Wednesday, September 28, 2011

Fantastic Fest 2011 Movie Review- JUAN DE LOS MUERTOS/JUAN OF THE DEAD- He Said

Directed by: Alejandro Brugues
Written by: Alejandro Brugues
Starring: Alexis Diaz de Villegas, Jorge Molina, Blanca Rosa Blanco, and Elsa Camp
Synposis: When zombies attack Cuba, two best friends decide to set up a business as mercenaries, killing zombies for people.

As a movie fan and a Mexican/Latino, I am always interested to see what type of movies are coming out of Mexico and South America.  For very personal reasons, when it's all said and done, most of the movies coming out actually don't end up being interesting.  During Fantastic Fest, I fell in love with the fun movie that was JUAN DE LOS MUERTOS/JUAN OF THE DEAD.  This movie is not breaking ground in the zombie genre, but it does revitalize it in a way that hasn't been done well since 28 DAYS LATER and SHAUN OF THE DEAD.

Let's discuss what the movie really has going on for it, the social commentary.  As is in most great zombie movies, the zombies are there as part of a bigger message, whether it's prejudice, consumerism or our fear.  Now, I am not an expert on the situation of Cuba and what exactly inspired director Alejandro Brugues, but I figured I might as well take a stab at it.  Here, the zombies take on the form of the problems of Cuba, whether it might be any socioeconomic woes or the Fascist stance of the government. This was exemplified best when the newscasters were claiming that the zombie related destruction is all just American insurgents.  Is the director saying that Cuba and its government don't look inward when problems arise and instead blame someone else? This is one of the few things that I noticed, and a scene where one of the characters, California, declared that if he found a place where they didn't know what Cuba, Fascism, or Castro were, then he would settle down there in an instant. I think the subtext of the dialouge there speaks in very loud volumes.

The humor is something that stood out because it was more physical and darker than I expected and definitely translated well since my particular screening was laughing the whole time.  The characters, ranging from Juan's straight shooter, to El Primo, a hulking body builder that faints at the sight of blood, are all very memorable, and that even after 20 or so movies, they are the ones that I remembered the most. The action gets even better when they get the bright idea to start a business killing zombies for people; the main group just has people call in, and they'll get rid of their zombie problem.  And since our main cast of characters are, for all senses and purposes, pretty awful people, the aforementioned dark humor comes into the forefront.  Let's just say there are lots of innocent people that die and not just because of the zombies.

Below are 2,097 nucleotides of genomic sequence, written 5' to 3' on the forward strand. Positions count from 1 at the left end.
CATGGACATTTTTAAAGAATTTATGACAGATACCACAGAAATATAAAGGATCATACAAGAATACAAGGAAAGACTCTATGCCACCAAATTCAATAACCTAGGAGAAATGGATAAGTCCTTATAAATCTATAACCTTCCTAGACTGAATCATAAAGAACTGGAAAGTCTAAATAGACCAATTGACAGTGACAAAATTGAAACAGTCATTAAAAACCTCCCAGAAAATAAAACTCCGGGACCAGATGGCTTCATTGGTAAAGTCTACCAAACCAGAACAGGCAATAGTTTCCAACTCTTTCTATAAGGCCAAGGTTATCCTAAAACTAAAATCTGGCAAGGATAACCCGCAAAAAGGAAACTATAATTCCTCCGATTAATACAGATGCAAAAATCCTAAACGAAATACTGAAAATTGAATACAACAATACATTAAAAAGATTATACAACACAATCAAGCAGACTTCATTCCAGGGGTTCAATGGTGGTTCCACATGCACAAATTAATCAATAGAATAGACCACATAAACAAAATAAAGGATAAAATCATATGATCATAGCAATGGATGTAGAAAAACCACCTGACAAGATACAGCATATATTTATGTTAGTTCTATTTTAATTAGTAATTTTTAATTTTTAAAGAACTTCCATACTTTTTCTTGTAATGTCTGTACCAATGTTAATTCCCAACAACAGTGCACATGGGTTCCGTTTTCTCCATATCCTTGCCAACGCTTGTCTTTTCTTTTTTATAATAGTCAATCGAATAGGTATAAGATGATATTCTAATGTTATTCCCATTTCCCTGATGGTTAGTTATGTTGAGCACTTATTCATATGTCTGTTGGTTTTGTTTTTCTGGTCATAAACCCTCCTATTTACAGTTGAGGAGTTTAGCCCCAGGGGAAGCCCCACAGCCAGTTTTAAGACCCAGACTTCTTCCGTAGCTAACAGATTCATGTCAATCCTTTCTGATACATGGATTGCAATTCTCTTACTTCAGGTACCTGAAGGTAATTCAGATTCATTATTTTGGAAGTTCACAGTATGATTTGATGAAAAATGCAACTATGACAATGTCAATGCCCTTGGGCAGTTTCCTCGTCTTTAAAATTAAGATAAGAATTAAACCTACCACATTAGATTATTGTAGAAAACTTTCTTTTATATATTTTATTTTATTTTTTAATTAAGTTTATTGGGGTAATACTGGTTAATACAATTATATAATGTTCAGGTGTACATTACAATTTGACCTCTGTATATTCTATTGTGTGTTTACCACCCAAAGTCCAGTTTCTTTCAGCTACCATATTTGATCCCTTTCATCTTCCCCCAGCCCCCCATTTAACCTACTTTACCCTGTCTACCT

There are few things that I didn't care fore such as the repetitiveness of incidents involving harpoons, but they're honestly not anything that actually detracted from the film in a significant manner.  I found it very interesting to see that Cuba is a sort of character in this movie. There are lots of shots showing how beautiful it is, even as it is crumbling down and buildings are being set ablaze.  Since I speak Spanish, I kept on double-checking the subtitles, and I was pleasantly surprised to see that there was not much lost in translation, including the more dialogue based jokes.  I know this has been an issue when translating, especially from a language that has such peculiar idioms and slang as Spanish. 

The movie was one of the highlights for me during Fantastic Fest. There's no distribution plans around the U.S. as of right now, but the buzz has been great so far, so I'm hoping I get a chance to see it again and share it with friends.

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